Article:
Same as us, she couldn’t believe that a shooting was actually happening. It had be a threat or a false alarm. It couldn’t be real.

“Attention please. Lockdown. Locks, lights, out of sight.”

Suddenly, someone said, “I don’t think it’s a drill,” gesturing to their phone.

They have an article pulled up that was just published. It says that there’s a developing situation with a school shooting at STEM School Highlands Ranch. We’re the developing situation.

In an instant the idle chatter stopped, all voices being subdued only to the smallest whispers. Every kid pulled out their phone to see for themselves. Within seconds, my friend Kane was showing me a muted news livestream—helicopter footage of our school. There were ambulances and police cars outside. It felt unreal to see our school on the news like that. But reality set it. In that dark classroom, we didn’t know any more than everyone else. We were just as confused. We were getting our information from the same articles as everyone else.

“Attention please. Lockdown. Locks, lights, out of sight.”

I looked it up myself. A new article had just appeared. The headline read, “One victim shot at STEM School Highlands Ranch.” I sent the article to the group chat. It wasn’t a false alarm. It wasn’t a drill. Other friends started to appear in the group chat.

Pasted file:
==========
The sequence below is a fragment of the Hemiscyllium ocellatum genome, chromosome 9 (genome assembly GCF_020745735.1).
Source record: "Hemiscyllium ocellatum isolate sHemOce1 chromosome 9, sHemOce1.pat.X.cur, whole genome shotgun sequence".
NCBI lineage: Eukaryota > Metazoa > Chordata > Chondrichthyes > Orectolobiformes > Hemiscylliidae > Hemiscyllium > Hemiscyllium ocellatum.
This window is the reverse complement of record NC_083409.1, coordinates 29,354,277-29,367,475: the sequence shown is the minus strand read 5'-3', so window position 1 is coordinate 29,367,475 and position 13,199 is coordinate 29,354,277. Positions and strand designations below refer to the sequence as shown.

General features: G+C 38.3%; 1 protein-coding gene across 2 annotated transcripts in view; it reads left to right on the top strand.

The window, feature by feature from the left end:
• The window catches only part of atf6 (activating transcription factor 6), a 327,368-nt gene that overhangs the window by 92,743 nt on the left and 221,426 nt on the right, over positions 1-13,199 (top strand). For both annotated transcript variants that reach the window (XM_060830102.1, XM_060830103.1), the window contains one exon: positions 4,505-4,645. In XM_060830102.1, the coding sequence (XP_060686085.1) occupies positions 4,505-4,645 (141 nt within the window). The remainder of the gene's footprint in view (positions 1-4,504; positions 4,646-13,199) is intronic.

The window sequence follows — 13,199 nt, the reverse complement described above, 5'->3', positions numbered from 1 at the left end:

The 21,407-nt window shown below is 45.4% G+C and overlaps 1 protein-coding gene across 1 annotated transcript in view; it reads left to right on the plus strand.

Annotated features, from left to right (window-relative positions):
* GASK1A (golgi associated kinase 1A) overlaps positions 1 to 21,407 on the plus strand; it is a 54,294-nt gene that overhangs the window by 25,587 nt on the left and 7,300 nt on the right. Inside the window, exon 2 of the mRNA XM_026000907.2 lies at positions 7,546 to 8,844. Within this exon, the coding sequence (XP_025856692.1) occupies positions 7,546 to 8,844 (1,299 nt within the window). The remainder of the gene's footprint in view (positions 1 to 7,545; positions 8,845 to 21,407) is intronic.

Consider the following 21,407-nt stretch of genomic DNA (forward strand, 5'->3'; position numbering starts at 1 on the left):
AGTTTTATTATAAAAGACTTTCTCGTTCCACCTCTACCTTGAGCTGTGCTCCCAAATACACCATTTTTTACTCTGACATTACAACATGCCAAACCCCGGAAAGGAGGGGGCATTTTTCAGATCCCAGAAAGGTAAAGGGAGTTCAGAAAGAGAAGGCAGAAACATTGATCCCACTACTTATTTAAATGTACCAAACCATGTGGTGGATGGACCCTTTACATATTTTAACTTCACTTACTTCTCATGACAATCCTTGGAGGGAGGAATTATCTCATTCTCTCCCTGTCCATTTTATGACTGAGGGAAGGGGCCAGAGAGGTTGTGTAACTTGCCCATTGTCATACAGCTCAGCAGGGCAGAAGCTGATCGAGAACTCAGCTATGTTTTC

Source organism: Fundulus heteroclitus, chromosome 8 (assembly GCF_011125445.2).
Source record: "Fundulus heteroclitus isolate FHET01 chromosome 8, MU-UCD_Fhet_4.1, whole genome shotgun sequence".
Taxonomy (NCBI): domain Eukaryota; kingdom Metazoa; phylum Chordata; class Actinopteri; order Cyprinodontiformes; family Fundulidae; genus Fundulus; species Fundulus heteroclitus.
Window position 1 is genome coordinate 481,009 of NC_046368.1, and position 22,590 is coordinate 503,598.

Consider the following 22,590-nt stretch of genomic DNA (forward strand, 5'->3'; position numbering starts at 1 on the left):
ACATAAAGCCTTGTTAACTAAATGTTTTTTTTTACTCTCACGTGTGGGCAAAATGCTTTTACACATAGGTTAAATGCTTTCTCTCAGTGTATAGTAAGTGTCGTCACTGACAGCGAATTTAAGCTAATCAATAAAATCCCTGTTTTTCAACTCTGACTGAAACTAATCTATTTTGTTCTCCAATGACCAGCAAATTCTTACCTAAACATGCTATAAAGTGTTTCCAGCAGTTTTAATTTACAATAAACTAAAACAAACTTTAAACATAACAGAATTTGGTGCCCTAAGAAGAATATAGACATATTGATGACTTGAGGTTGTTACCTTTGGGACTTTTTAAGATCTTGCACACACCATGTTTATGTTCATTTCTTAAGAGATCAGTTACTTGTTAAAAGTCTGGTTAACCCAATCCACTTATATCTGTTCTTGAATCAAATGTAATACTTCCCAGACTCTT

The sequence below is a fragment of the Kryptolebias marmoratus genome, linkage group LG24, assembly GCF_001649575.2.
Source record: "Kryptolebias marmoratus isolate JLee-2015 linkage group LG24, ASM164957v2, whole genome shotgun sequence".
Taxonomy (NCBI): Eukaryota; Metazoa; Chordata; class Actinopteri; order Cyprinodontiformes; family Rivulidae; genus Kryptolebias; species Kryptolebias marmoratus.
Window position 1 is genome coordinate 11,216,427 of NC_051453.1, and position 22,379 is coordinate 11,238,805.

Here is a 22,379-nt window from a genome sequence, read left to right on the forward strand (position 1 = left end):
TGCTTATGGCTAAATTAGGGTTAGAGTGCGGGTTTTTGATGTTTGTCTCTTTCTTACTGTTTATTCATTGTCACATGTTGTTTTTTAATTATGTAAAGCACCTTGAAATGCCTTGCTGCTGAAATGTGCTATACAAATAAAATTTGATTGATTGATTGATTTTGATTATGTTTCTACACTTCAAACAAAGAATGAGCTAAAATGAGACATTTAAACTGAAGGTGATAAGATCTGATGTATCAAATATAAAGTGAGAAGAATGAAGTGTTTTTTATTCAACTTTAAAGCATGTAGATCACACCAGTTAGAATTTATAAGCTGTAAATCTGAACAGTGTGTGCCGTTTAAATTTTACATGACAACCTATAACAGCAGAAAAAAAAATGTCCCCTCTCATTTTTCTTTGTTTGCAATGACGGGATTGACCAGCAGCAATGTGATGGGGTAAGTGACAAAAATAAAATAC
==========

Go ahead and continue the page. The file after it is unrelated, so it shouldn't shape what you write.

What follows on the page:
“HOLY SHIT TODAY ??” my friend Olivia typed in reference to the article.

My phone started lighting up with messages from all sorts of people. Classmates from middle school I had only talked to once. Acquaintances from when I’d lived in other states. Relatives. Online friends watching our school on the news in their countries, asking if that could possibly be the school I went to.

Our classroom was on the second floor beside a staircase. I heard footsteps on the stairs. A flurry of shouts erupted from the opposite side of the hallway.

“Attention please. Lockdown. Locks, lights, out of sight.”

The contents of their voices were mostly incomprehensible to us, but I just barely heard someone say, “Put it down!”

Muffled voices continued to fly back and forth. I thought about where we were in the room. Was that the shooter? What would happen if they entered? The wall we were sheltering against was not close to the door. The door was the only exit. If the shooter entered we would all be sitting ducks in full view with no cover to charge them while at the same time having no other exits. Come to think of it, what was the point of us sheltering on that wall? To make us easier to shoot? There was no window in our classroom door. Wouldn’t being near the door offer us the best tactical advantage?

I told myself I couldn’t die. The police or security were right there. Even if those footsteps on the stairs were the shooter, the police wouldn’t let them enter. But I thought about those thin walls again. I wondered if a bullet could pierce them. And in retrospect, it could have. On the other side of the school where the shooter first opened fire, someone was shot through the wall.